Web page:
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India’s oil ministry has told local refiners to get ready for a “drastic reduction or zero” oil imports from Iran, industry sources told Reuters on Thursday, a sign that India—Tehran’s second-largest oil customer—is bowing to pressure from the U.S. to reduce imports from Iran.
In the first weeks after the U.S. withdrawal from the Iran nuclear deal and the re-imposition of sanctions on Tehran, India said that it would continue to import Iranian crude despite U.S. sanctions, because India only honors sanctions imposed by the United Nations, but not ones introduced by individual countries.
But earlier this week, the U.S. asked its allies to cut oil imports from Iran to “zero” by early November when the U.S. sanctions on Tehran return, sending oil prices rising on expectations that more Iranian barrels could be taken off the market than expected as the U.S. Administration looks determined to choke off as much Iranian oil exports as possible.
In the previous period of sanctions on Iran’s oil, India was one of the few countries that continued to import Iranian oil, albeit at lower volumes because the U.S. and European sanctions at that time were choking most of the banking, shipping, and insurance processes.
This time around India could be forced to cut Iranian imports in order to protect its exposure to the U.S. financial system, industry sources told Reuters, adding that the oil ministry held a meeting with refiners today and urged them to look for alternatives to Iranian oil.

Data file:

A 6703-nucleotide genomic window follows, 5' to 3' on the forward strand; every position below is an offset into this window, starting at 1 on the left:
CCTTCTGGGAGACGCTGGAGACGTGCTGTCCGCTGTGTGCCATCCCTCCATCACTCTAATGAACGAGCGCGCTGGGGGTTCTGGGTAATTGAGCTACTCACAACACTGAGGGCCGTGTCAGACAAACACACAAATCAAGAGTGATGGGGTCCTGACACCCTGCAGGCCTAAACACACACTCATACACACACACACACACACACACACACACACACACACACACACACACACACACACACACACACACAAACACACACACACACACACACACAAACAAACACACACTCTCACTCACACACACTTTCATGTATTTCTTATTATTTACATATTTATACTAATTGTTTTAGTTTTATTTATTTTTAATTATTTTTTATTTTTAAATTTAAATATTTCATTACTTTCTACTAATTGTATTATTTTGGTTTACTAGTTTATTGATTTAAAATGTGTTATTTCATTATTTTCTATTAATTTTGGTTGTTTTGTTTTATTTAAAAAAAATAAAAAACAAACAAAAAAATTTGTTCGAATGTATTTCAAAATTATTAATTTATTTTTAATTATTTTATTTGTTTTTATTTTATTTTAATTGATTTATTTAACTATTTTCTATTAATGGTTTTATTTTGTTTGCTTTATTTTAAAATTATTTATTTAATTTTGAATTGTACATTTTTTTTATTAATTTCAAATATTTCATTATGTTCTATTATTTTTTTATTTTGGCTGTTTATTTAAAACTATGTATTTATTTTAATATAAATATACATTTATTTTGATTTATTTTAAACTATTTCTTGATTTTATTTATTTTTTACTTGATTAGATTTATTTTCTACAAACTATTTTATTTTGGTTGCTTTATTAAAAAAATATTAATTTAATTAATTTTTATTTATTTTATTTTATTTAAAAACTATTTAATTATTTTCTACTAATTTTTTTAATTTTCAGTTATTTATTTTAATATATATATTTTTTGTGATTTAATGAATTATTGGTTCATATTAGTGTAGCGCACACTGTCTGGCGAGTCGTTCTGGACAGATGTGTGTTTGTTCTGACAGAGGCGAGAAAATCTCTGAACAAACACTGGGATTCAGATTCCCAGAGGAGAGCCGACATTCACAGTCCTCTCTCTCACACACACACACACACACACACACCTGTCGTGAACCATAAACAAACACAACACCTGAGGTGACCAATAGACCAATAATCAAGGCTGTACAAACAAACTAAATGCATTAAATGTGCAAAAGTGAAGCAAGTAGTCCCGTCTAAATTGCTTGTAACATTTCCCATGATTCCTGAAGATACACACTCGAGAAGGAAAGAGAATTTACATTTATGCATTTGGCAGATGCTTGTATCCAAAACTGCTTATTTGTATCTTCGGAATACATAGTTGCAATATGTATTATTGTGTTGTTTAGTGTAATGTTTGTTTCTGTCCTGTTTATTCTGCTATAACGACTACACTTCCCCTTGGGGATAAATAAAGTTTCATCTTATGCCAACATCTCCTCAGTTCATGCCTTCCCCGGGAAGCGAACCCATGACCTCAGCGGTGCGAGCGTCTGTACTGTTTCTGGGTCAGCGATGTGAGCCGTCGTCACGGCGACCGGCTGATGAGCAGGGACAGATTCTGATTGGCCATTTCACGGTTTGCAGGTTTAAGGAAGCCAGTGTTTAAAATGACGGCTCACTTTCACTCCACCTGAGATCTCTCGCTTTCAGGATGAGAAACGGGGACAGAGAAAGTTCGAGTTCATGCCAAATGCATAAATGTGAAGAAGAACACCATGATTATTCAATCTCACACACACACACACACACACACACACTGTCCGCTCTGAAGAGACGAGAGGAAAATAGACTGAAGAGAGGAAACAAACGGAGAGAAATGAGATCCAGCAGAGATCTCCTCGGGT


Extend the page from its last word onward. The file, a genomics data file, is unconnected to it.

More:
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“(India) has asked refiners to be prepared for any eventuality, since the situation is still evolving. There could be drastic reduction or there could be no import at all,” one of the sources with knowledge of the matter told Reuters.
Some Indian refiners, Nayara Energy and Reliance Industries, have reportedly started to reduce Iranian oil purchases due to their exposure to foreign investors and to the U.S. financial system.
India will not have problems replacing Iranian oil and could buy Basra Heavy (Iraq), Saudi, or Kuwaiti oil instead, an Indian source told Reuters.
By Tsvetana Paraskova for Oilprice.com
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Tsvetana is a writer for Oilprice.com with over a decade of experience writing for news outlets such as iNVEZZ and SeeNews.